In April 2020 Juha Henriksson, director of the Music Archive Finland and Time Machine Ambassador, initiated a survey directed at the Finnish Time Machine Organisation (TMO) members, mapping their capabilities, infrastructures, activities, needs and wishes in relation to Time Machine. The aim of this survey was to promote the networking of TMO members, as well as to facilitate new cooperation projects between the different players.
The number of Finnish TMO members, especially in relation to the population, is among the highest within the association, with more members only in Germany, Italy, Spain, the Netherlands, Austria, and France. From the total of 38 Finnish organisations, 26 have been involved in the survey, representing a diverse range of cultural heritage organisations, higher education institutions and companies, as well as future user groups for Time Machine services.
Thanks to a comprehensive set of respondents, the survey promotes various types of projects related to Time Machine in Finland, but at the same time it provides a fairly broad and diverse picture of the state of digitalisation of cultural heritage in Finland.
The survey was funded by the Ministry of Education and Culture, Society of Swedish Literature in Finland, Society of Finnish Archivists, and Music Archive Finland. Survey and corresponding report were conducted in Finnish, with TMO member Lingsoft graciously providing a English translation free of charge.
A big THANK YOU to all involved parties for making this exemplary report possible!
The Finnish TMO members include various types of organisations and communities, whose needs and capabilities vary greatly from the perspective of Time Machine. The purpose of the survey was to map out which systems and services, already available to Finnish members, could be brought under the Time Machine entity, to enable the services to receive international funding and/or foreign users. In addition, several new system development projects are underway in Finland, which may possibly be integrated into the Time Machine entity, allowing their funding base to be expanded.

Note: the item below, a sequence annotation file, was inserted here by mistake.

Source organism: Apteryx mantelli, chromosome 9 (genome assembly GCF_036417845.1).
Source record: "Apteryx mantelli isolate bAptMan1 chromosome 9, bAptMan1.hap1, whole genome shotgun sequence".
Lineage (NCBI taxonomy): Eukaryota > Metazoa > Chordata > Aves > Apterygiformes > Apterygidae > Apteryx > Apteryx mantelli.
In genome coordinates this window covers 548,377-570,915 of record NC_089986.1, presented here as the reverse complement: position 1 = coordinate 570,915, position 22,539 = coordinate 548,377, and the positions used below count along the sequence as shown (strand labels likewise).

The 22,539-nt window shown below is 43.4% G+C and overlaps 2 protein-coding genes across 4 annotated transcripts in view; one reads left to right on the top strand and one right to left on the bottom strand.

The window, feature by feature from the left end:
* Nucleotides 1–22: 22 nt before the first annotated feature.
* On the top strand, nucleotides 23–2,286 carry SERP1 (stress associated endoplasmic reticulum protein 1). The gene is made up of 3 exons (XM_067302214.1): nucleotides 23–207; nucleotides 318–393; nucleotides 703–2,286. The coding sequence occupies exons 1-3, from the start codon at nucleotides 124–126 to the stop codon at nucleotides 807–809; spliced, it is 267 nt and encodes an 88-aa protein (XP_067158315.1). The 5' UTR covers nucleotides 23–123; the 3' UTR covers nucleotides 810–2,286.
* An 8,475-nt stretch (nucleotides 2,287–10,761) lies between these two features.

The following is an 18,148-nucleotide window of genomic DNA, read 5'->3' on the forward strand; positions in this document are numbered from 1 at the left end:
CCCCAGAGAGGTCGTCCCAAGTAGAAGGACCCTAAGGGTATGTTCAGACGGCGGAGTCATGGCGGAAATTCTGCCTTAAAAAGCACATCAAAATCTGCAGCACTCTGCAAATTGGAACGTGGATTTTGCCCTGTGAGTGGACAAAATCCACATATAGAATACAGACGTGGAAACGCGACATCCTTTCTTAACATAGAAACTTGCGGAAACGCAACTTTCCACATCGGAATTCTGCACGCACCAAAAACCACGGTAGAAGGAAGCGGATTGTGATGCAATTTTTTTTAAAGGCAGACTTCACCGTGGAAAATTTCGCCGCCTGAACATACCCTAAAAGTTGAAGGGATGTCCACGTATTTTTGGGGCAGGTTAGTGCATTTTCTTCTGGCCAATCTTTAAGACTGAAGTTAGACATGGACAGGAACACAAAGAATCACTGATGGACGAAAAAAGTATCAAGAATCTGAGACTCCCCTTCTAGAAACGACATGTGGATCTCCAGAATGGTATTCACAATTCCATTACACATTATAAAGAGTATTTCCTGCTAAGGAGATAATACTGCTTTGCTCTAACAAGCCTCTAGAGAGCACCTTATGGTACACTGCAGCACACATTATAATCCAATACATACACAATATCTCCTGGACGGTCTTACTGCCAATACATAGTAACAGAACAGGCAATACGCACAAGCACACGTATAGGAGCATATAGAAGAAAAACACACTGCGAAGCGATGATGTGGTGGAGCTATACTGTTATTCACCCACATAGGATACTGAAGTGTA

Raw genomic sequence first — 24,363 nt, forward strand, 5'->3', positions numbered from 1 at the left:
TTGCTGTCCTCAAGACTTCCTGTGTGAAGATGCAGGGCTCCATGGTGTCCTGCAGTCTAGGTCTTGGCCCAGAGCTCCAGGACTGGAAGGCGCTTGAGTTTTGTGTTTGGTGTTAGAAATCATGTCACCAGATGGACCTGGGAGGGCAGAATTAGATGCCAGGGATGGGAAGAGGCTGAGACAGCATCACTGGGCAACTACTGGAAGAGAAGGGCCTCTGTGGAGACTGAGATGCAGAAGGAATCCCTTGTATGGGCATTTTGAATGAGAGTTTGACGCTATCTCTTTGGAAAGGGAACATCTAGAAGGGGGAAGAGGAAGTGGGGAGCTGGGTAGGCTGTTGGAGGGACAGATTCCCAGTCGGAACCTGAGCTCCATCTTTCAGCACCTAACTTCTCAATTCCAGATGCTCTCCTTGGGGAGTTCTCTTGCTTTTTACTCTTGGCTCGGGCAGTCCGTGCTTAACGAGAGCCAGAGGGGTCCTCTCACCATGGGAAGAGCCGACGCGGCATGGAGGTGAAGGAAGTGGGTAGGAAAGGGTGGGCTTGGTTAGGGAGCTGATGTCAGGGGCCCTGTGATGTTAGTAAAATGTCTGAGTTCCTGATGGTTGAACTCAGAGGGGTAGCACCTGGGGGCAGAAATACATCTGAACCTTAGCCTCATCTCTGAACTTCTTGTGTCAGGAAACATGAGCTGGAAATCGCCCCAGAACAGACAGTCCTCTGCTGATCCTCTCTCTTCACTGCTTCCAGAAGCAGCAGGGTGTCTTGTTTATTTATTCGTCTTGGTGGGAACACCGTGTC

Finnish members include
- cultural heritage organisations which could enhance the digitisation of their materials and offer their data for use in new ways through Time Machine,
- researchers and teachers who are future user groups of Time Machine, and
- companies and IT sector operators that could assist in implementing local Time Machine services.
The survey mapped the views of all these groups.
The following objectives were set for the survey:
- Extension of the funding base for existing national services: Can national systems and services be integrated into the Time Machine entity, allowing them to apply for EU funding? The funding base for new system development projects could also be expanded with Time Machine funding.
- Improved efficiency of the national research system: Significantly accelerating the digitisation of cultural heritage organisations’ materials, and reducing costs. Processing materials, for example by linking, text recognition, and simulation. Developing technological solutions for the long-term preservation of digital materials.
- Promoting interoperability: If national services and systems are integrated into the Time Machine entity, their interoperability will improve both at national and international level.
- Promoting citizen science and science education: Providing cultural heritage materials in entirely new ways for the use of citizens, schoolchildren, students, and teachers, utilising visualisation, simulation, and 3D modelling.
- Promoting open science: The EU-level cooperative development of legislation and ethical principles governing the opening of data.
- Developing relations between science and society: The results of Time Machine promote the activities of authorities and companies, such as smart tourism, urban and land use planning, as well as the entertainment and creative media industry.
- Strengthening cooperation networks: The Time Machine Organisation already has 38 Finnish members representing cultural heritage organisations, communities, and private sector actors, in a versatile manner. The survey will intensify cooperation between them.
The participating institutions were asked to consider and detail the following questions:
- What systems/infrastructures already exist? Can these be brought into the Time Machine entity? What could be built on them in the Time Machine framework?
- What plans do Finnish TMO members have considering new systems and information services, that could be placed under the Time Machine umbrella?
- What materials could Finnish GLAM organisations have for this purpose?
- What are the wishes of future end users? How could Time Machine promote research and education, for example?
- What are the capabilities of higher education institutions and companies in terms of technical implementation?
The results for each participating institution can be found in the published study and have already been immensely useful to the TMO staff in assessing the members’ needs and expectations, identifying new project and business ideas and develop new community management approaches.